This coming April, the Tea Party movement will celebrate its one-year anniversary. In Iowa, Tea Party members organized rallies throughout the state on April 15th and July 4th, they then organized a Tea Party convention of their own last November. Nationally, the Tea Party movement held a convention in Nashville this past weekend. The event received a tremendous amount of media coverage, some of which was probably generated from the person who gave the keynote address, former Alaska Governor Sarah Palin.
Yesterday, the Des Moines Register released some of the information from its Iowa Poll. The poll asked if people supported the Tea Party movement regardless of their political affiliation. Forty-five percent of those surveyed said that they did not consider themselves to be supporters of the Tea Party movement, but 33% did. The interesting part of the Iowa Poll is that, of the the 33% who support the Tea Party, 49% are independents, 34% are Republicans, and 17% are Democrats. Many people have wrongfully assumed that the Tea Party movement was mostly a Republican effort. It’s not.
Even with all the state and national conventions, the media attention, and the countless of groups that the Tea Party movement has created in the last year, it remains undefined, unorganized, and without a core mission.
As it stands right now, the Tea Party movement in Iowa can be all things to all people. Some Republicans who are upset with the GOP’s lack of focus on social issues have sought refuge with the Tea Party. At the same time, moderate or libertarian Republicans who think that the GOP focuses too much on social issues have also joined the Tea Party ranks.
Ironically, when well known Republicans like Haley Barbour, who is the chairman of the Republican Governors Association, promote a big tent philosophy, many well known social conservatives get angry and upset. Yet, some of these people have become the loudest supporters of the Tea Party movement, which is funny because the Tea Party movement is nothing more than the ultimate big tent.
For the most part, the Tea Party is comprised of people who think that our leaders in Washington D.C. are out of touch with the people on Main Street. They opposed the Wall Street bailout, out of control spending, massive debt and deficits, and much of President Obama’s agenda. However, if it ever chooses to be an actual third party, it will be forced to address a number of issues that are divisive to many within its own ranks.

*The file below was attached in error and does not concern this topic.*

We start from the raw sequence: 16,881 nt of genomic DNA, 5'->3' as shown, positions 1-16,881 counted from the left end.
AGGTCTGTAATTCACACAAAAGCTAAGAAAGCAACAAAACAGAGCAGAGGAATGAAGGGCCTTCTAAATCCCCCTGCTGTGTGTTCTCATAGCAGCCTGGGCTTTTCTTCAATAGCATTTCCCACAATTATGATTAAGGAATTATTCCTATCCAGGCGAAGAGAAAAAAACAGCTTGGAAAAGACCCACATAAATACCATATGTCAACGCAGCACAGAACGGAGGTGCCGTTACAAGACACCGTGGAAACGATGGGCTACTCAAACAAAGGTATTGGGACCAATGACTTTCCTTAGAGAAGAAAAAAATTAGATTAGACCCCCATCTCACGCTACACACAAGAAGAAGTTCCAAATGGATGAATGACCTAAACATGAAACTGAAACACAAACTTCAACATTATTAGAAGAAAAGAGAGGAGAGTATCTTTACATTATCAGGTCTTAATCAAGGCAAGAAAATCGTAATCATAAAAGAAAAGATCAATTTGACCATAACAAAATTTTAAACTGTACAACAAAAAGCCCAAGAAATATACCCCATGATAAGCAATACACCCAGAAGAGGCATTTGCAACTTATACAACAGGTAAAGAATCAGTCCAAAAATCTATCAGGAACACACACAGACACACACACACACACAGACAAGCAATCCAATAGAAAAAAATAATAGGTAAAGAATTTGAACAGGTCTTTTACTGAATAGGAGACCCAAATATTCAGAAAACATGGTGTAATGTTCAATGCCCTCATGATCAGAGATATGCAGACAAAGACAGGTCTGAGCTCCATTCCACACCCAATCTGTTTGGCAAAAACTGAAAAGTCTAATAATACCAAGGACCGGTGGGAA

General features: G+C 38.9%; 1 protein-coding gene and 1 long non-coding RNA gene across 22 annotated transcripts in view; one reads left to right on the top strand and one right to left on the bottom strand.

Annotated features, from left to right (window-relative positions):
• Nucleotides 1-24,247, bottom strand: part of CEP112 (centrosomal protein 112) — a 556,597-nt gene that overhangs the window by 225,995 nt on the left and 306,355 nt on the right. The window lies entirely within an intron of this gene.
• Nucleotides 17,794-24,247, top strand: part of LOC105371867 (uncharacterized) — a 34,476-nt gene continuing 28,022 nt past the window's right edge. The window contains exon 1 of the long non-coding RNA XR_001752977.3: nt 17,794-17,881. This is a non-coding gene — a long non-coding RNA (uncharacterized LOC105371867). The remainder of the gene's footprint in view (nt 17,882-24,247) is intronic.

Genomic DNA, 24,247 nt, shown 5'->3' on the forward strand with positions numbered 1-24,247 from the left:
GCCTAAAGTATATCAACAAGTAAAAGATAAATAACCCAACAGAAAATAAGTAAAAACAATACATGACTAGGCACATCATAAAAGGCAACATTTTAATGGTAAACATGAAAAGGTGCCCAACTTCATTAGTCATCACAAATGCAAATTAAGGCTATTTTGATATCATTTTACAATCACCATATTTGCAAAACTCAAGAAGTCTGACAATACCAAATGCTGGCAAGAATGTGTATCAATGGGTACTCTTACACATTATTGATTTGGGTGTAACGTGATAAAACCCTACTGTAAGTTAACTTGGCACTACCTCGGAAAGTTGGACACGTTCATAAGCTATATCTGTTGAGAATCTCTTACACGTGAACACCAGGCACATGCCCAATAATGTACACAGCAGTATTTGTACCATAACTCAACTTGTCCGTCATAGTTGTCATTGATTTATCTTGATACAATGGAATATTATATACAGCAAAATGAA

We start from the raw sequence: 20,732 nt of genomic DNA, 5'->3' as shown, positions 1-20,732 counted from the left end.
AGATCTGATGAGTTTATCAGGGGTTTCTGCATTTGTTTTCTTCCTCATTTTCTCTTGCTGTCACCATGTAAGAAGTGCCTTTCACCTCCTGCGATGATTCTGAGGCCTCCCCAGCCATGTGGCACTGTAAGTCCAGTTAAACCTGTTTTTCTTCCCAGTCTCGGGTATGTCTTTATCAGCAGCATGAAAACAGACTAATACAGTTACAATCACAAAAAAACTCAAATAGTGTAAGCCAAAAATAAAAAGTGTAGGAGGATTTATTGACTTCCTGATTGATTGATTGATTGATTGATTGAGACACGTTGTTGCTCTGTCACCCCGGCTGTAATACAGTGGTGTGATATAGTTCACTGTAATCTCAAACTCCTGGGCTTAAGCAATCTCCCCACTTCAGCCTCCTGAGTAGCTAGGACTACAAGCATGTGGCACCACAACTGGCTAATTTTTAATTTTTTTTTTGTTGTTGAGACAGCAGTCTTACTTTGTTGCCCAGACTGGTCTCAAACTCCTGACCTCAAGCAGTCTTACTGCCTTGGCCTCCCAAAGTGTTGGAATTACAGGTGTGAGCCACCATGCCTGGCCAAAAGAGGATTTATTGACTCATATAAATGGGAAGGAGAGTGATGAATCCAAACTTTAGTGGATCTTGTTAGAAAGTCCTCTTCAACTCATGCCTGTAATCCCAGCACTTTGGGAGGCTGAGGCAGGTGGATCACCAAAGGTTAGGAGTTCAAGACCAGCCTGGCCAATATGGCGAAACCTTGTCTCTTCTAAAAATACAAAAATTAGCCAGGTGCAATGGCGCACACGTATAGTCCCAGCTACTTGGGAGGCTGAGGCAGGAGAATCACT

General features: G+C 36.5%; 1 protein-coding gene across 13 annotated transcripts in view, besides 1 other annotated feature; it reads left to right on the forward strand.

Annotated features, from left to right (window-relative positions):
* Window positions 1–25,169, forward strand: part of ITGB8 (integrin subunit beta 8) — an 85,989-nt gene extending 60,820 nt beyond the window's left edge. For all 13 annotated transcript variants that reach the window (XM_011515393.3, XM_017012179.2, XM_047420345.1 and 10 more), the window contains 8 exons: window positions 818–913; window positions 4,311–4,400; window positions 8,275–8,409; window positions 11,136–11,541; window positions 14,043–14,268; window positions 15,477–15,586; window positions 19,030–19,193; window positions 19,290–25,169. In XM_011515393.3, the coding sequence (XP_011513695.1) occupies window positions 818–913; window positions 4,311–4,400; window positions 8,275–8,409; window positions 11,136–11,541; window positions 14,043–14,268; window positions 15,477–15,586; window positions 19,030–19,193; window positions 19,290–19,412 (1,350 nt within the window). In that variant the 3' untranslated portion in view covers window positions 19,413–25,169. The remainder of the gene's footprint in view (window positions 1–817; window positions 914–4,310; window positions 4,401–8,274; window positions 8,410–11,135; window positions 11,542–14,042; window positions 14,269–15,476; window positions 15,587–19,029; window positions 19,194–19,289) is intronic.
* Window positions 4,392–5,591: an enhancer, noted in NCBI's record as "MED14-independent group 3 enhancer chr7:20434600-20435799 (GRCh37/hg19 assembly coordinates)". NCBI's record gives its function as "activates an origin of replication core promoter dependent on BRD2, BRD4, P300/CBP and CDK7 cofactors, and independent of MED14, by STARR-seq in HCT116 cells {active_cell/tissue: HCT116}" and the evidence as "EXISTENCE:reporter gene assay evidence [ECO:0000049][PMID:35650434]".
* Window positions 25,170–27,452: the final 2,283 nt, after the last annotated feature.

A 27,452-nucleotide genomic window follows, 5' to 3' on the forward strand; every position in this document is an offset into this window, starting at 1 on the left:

Right now, the Tea Party benefits from being the ‘none of the above’ option for the American people. Yet, if they ever want to be more than a loose confederation of independent groups, they will have to tackle issues that they currently don’t have to deal with. This is why it may be in the best interest of the Tea Party to remain ambiguous.
While the media is captivated by the Tea Party movement, its members are merely doing what the founders of our government thought all citizens should do – hold their elected officials accountable. For far too long the general public has been apathetic about what is going on at all levels of government. Once in a while, the silent majority of American would be aroused to defeat things like nationalized healthcare in the nineties, or blanket amnesty to illegals just a few years ago, but after those issues settle down, the people would simply go back to their normal lives.
This is where the Tea Party movement is different. For almost a year now, they have found a way to stay active and engaged even as the issue set has changed. If one had to guess what was fueling the Tea Party movement, it would have to be the liberal agenda that President Obama, Harry Reid, and Nancy Pelosi continue to pursue even thought the public vehemently opposes their proposals. Without this liberal agenda to fight, the Tea Party could be over.
There is no doubt that a number of people, myself included, consider themselves to be supportive of the Tea Party movement. We will begin to see what kind of effect the Tea Party is having in the June primaries as well as in November. While it is safe to assume that more people will go to the polls, I don’t think we are about to see a radical shift once the ballots are counted.
What the Tea Party movement is really about is holding all of our elected officials accountable to the will of the people, regardless of political affiliation. This is something to celebrate and something that members of both parties should embrace. The sad part is that it is the one thing that our founders expected us to do from day one, and it’s the one thing we’ve failed to do – until now.
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